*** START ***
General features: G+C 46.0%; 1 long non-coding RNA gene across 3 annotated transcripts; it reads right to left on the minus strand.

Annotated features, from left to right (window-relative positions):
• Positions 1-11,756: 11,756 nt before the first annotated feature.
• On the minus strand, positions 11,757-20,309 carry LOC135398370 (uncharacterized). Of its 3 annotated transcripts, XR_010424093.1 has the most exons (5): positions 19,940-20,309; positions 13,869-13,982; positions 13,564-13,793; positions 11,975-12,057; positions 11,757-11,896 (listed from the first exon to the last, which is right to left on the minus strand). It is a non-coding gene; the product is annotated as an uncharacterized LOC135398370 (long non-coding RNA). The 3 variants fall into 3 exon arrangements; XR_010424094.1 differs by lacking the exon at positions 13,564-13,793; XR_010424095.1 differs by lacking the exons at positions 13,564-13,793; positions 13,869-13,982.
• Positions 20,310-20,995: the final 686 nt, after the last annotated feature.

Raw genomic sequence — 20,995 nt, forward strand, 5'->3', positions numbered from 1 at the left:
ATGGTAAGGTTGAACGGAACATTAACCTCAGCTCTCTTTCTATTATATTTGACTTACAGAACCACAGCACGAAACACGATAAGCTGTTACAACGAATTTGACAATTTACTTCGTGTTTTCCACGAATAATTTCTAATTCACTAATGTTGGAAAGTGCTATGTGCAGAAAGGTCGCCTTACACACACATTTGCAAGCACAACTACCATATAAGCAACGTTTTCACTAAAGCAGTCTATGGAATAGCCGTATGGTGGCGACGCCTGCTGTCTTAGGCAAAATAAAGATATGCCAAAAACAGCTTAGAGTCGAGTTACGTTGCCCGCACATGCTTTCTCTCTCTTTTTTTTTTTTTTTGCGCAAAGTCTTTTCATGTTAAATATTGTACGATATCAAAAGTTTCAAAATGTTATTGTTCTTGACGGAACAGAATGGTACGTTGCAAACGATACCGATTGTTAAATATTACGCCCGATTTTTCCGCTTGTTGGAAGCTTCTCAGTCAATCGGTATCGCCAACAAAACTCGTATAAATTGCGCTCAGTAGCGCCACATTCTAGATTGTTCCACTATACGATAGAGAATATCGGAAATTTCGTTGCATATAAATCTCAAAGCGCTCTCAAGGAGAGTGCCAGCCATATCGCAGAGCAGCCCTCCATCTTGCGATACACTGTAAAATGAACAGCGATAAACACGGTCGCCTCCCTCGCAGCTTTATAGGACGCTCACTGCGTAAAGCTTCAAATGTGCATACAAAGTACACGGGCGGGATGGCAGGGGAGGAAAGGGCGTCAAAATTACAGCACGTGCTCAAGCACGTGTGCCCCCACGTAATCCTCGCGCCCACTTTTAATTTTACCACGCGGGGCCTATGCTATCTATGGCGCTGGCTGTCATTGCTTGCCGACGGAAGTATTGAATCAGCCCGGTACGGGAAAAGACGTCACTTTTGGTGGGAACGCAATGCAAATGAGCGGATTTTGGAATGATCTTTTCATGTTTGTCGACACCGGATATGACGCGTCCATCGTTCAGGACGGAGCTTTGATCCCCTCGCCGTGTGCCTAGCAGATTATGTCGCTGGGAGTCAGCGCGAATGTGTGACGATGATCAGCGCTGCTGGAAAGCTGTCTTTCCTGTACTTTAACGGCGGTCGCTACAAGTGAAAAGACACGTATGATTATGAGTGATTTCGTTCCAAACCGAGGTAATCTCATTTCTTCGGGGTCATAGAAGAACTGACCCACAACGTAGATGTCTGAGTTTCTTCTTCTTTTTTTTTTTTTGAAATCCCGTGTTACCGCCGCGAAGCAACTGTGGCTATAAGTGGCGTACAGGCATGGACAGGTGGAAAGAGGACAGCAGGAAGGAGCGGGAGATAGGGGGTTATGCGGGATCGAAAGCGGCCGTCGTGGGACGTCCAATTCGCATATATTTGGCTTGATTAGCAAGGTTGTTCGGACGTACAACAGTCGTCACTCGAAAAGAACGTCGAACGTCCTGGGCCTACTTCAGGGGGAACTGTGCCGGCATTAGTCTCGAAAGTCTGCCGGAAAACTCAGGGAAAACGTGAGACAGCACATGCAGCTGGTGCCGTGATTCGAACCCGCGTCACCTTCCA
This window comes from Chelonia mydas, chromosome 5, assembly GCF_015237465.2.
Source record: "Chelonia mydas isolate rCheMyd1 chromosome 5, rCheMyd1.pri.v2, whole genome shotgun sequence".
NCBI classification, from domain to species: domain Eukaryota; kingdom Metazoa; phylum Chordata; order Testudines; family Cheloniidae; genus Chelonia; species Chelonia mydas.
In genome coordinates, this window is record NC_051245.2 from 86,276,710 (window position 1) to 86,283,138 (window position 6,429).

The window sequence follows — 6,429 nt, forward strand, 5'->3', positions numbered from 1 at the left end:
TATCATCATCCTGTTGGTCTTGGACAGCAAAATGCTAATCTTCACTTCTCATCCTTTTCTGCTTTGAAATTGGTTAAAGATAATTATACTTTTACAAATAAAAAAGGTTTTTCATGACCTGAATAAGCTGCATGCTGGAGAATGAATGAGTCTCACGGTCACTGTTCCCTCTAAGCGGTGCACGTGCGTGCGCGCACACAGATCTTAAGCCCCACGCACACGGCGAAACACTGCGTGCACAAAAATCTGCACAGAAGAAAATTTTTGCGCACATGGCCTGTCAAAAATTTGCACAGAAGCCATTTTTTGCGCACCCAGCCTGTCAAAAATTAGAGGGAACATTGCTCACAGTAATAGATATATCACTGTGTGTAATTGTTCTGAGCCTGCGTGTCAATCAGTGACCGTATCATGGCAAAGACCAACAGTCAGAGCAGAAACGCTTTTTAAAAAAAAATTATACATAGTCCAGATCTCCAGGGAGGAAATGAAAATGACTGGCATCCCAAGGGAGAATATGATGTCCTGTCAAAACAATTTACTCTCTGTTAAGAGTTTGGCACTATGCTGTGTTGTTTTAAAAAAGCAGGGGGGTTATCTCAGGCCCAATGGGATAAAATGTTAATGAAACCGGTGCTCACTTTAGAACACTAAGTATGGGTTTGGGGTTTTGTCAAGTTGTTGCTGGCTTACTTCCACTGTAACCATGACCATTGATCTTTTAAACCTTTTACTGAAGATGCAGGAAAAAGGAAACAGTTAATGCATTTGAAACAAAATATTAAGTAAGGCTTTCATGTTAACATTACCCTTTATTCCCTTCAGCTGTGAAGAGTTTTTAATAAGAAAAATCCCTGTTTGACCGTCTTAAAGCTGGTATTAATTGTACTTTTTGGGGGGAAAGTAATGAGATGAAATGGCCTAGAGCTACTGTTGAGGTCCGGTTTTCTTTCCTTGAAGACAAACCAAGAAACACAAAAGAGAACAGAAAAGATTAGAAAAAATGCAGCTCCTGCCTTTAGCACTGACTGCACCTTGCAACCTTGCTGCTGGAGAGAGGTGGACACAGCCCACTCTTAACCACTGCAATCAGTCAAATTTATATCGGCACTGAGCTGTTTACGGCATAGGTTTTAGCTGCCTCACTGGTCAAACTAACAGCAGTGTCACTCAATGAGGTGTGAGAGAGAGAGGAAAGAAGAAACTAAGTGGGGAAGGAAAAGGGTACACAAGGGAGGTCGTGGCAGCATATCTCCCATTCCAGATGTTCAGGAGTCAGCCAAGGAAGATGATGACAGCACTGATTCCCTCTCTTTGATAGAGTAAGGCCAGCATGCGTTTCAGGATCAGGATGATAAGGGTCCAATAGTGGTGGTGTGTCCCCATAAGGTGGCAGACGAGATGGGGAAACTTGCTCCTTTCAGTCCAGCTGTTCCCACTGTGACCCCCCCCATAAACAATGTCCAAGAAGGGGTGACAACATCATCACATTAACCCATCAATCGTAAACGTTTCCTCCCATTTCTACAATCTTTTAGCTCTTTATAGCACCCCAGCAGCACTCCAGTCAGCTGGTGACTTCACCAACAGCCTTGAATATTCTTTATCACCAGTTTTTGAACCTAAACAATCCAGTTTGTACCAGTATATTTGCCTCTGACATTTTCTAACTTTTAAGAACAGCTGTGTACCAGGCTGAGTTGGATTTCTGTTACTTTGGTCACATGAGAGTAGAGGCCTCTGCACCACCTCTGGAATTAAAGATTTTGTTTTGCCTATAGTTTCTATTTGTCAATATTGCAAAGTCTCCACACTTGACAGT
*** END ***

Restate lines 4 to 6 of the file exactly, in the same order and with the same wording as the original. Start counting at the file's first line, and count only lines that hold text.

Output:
• On the minus strand, positions 11,757-20,309 carry LOC135398370 (uncharacterized). Of its 3 annotated transcripts, XR_010424093.1 has the most exons (5): positions 19,940-20,309; positions 13,869-13,982; positions 13,564-13,793; positions 11,975-12,057; positions 11,757-11,896 (listed from the first exon to the last, which is right to left on the minus strand). It is a non-coding gene; the product is annotated as an uncharacterized LOC135398370 (long non-coding RNA). The 3 variants fall into 3 exon arrangements; XR_010424094.1 differs by lacking the exon at positions 13,564-13,793; XR_010424095.1 differs by lacking the exons at positions 13,564-13,793; positions 13,869-13,982.
• Positions 20,310-20,995: the final 686 nt, after the last annotated feature.

Raw genomic sequence — 20,995 nt, forward strand, 5'->3', positions numbered from 1 at the left: